Axa PPP's Fergus Craig has a keen eye on PMI. Paul Robertson asks him how the market is improving.
Fergus Craig is the sort of chap who likes to dive right into a subject. No gentle testing of the waters for him.
A ridiculously bright man in an industry full of bright people, he is refreshingly direct in his approach to interview, making for an interesting half hour and, frankly, enough quote for a small book.
We kicked off with the big question: What is the main driver of the private medical insurance (PMI) market at the moment? Is it the NHS? Or is it the business environment? And what’s holding it back?
“Business environment,” said Axa PPP’s commercial director. “Our view is that income is the largest determinant of whether or not people have PMI. If you look around at people who have PMI, they tend to be the people who have got the most money.
“So, the PMI market, I think, obviously does pretty well when the economy is going strongly. At the end of the day, if PMI were free or very cheap, everybody would have it, wouldn’t they?
“As a secondary thing, I think the fact that the NHS has been doing OK, and has been perceived to be doing OK, is not helpful to the PMI market.
“I think we feel this year, like everybody else, a little bit pessimistic. Next year might be the nadir, but if we start to return to half-decent economic growth, in three or four years things could be OK again. The demand cycle will pick up and if we’re honest, with the attempts to control public spending, the NHS might not look quite so smart.”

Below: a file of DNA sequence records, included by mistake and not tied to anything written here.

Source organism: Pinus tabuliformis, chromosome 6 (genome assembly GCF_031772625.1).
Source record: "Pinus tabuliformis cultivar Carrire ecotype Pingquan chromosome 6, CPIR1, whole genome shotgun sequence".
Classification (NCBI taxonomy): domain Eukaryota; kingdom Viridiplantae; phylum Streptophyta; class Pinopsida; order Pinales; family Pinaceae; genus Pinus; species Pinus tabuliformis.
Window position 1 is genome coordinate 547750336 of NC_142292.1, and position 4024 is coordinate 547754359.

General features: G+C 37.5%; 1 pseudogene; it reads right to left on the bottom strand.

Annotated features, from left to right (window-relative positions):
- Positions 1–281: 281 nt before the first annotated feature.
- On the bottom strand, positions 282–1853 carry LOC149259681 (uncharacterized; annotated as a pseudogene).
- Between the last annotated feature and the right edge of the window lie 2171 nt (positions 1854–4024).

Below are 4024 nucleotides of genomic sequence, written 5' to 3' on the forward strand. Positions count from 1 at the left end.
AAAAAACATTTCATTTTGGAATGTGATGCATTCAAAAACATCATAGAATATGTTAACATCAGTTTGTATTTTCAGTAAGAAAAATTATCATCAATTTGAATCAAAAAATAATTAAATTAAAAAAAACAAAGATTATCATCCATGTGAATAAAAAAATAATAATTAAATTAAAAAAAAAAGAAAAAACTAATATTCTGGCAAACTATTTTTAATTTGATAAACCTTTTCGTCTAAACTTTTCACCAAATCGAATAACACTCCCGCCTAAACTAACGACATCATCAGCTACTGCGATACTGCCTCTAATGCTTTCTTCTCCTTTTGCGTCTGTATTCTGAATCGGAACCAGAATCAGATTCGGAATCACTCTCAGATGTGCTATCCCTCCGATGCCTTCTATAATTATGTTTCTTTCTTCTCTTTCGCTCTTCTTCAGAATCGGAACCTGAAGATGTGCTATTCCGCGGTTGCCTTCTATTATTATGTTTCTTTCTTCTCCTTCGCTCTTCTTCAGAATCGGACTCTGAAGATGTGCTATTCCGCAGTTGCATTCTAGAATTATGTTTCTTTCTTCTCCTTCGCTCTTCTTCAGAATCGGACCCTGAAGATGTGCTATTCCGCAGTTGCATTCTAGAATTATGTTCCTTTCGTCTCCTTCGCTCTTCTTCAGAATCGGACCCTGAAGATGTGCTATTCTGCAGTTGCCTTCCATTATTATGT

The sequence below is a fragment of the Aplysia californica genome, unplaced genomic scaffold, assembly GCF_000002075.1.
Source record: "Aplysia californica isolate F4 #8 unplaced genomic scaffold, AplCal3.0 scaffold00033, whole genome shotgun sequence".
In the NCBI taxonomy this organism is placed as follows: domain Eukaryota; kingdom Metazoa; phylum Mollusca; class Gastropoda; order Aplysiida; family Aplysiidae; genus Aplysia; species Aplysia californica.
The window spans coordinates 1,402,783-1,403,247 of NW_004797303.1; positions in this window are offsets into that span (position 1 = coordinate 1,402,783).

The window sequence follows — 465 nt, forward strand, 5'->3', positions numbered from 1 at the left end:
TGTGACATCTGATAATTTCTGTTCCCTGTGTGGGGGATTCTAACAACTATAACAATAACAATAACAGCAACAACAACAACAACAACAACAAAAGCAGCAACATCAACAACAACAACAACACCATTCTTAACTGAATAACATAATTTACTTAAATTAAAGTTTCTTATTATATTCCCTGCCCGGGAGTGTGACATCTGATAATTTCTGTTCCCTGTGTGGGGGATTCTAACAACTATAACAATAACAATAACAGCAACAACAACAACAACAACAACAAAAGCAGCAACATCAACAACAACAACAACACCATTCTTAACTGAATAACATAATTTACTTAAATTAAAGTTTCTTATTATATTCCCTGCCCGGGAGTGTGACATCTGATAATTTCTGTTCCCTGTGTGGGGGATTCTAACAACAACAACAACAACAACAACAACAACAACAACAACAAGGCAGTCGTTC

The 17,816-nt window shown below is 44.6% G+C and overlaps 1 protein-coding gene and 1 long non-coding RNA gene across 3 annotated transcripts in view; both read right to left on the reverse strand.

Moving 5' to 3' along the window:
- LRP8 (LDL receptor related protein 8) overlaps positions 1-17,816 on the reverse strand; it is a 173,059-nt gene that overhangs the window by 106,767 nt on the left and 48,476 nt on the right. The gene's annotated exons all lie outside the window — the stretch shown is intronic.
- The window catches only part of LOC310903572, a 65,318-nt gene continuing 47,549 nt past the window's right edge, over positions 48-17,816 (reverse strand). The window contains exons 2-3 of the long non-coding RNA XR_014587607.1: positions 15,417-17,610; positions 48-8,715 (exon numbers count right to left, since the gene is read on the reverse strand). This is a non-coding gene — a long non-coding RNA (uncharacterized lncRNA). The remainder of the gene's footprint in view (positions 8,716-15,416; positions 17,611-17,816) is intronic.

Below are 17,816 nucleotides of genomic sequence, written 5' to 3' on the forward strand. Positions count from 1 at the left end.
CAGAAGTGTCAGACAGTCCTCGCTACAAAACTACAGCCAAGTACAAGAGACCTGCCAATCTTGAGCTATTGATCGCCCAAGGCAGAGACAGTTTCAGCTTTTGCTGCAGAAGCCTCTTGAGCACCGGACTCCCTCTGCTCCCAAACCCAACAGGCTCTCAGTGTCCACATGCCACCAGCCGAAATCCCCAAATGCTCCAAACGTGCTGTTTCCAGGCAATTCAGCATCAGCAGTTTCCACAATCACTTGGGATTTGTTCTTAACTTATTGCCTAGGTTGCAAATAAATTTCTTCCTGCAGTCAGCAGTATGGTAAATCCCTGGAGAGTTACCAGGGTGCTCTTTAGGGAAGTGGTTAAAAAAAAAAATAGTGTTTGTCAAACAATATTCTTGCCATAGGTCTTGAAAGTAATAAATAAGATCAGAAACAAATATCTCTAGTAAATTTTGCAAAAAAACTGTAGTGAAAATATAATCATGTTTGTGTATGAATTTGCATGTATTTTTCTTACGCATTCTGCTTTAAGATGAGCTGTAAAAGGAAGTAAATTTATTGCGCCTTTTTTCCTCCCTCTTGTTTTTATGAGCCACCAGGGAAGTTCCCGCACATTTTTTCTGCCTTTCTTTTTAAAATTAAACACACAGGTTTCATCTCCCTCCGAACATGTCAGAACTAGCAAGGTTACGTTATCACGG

NHS IMPACT ON PMI
It may be an obvious point that a reduction of faith in the NHS would increase PMI sales, but would it alter the product? If the NHS, for example, withdraws from certain areas, would that make PMI more important?
Craig has obviously been asked this before. “But it won’t withdraw – not in a systematic way.
If anything, the way the government has behaved towards the National Institute for Health and Clinical Excellence (NICE) would indicate them putting responsibility for deciding what the NHS will and won’t pay for on a more local level and reducing politicians’ responsibility to some degree.
“If the NHS were to say: ‘Look, here’s a lovely drug that improves people’s survival a bit. But it costs an arm and a leg and a bit is not much. It’s too expensive for the outcome so we’re not paying for it’ – and did that reasonably systematically – then there would be a big top-up market.
“But it’s getting harder to envisage how that would work because it’s going to vary a lot. It’s fantastically inconvenient to try and think of a top-up product for, say, East Kent. From our perspective, if we were going to have top-ups, then it would be a lot more convenient if it were done on a national basis.”
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